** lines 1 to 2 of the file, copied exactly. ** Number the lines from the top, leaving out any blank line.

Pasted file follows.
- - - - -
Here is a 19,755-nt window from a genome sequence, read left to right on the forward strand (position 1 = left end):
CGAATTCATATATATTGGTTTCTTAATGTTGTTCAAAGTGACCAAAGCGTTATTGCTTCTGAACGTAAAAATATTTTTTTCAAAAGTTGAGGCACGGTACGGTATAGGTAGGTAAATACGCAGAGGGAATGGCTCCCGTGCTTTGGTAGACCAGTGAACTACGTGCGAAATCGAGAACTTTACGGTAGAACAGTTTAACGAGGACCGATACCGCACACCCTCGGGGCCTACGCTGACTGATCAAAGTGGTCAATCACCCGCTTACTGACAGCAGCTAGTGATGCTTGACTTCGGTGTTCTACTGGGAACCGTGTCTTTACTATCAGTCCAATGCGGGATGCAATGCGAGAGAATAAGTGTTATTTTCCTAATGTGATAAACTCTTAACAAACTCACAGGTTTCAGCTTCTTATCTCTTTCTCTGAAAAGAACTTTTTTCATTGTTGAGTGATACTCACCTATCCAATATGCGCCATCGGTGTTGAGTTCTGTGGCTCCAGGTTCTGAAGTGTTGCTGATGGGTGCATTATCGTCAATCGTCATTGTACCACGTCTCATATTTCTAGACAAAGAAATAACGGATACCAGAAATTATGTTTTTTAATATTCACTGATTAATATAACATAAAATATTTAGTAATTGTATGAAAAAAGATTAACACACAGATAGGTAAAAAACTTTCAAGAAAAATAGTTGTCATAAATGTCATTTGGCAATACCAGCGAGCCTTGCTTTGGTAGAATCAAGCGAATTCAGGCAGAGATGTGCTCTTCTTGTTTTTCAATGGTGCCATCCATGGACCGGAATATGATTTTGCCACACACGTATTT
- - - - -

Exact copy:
Here is a 19,755-nt window from a genome sequence, read left to right on the forward strand (position 1 = left end):
CGAATTCATATATATTGGTTTCTTAATGTTGTTCAAAGTGACCAAAGCGTTATTGCTTCTGAACGTAAAAATATTTTTTTCAAAAGTTGAGGCACGGTACGGTATAGGTAGGTAAATACGCAGAGGGAATGGCTCCCGTGCTTTGGTAGACCAGTGAACTACGTGCGAAATCGAGAACTTTACGGTAGAACAGTTTAACGAGGACCGATACCGCACACCCTCGGGGCCTACGCTGACTGATCAAAGTGGTCAATCACCCGCTTACTGACAGCAGCTAGTGATGCTTGACTTCGGTGTTCTACTGGGAACCGTGTCTTTACTATCAGTCCAATGCGGGATGCAATGCGAGAGAATAAGTGTTATTTTCCTAATGTGATAAACTCTTAACAAACTCACAGGTTTCAGCTTCTTATCTCTTTCTCTGAAAAGAACTTTTTTCATTGTTGAGTGATACTCACCTATCCAATATGCGCCATCGGTGTTGAGTTCTGTGGCTCCAGGTTCTGAAGTGTTGCTGATGGGTGCATTATCGTCAATCGTCATTGTACCACGTCTCATATTTCTAGACAAAGAAATAACGGATACCAGAAATTATGTTTTTTAATATTCACTGATTAATATAACATAAAATATTTAGTAATTGTATGAAAAAAGATTAACACACAGATAGGTAAAAAACTTTCAAGAAAAATAGTTGTCATAAATGTCATTTGGCAATACCAGCGAGCCTTGCTTTGGTAGAATCAAGCGAATTCAGGCAGAGATGTGCTCTTCTTGTTTTTCAATGGTGCCATCCATGGACCGGAATATGATTTTGCCACACACGTATTT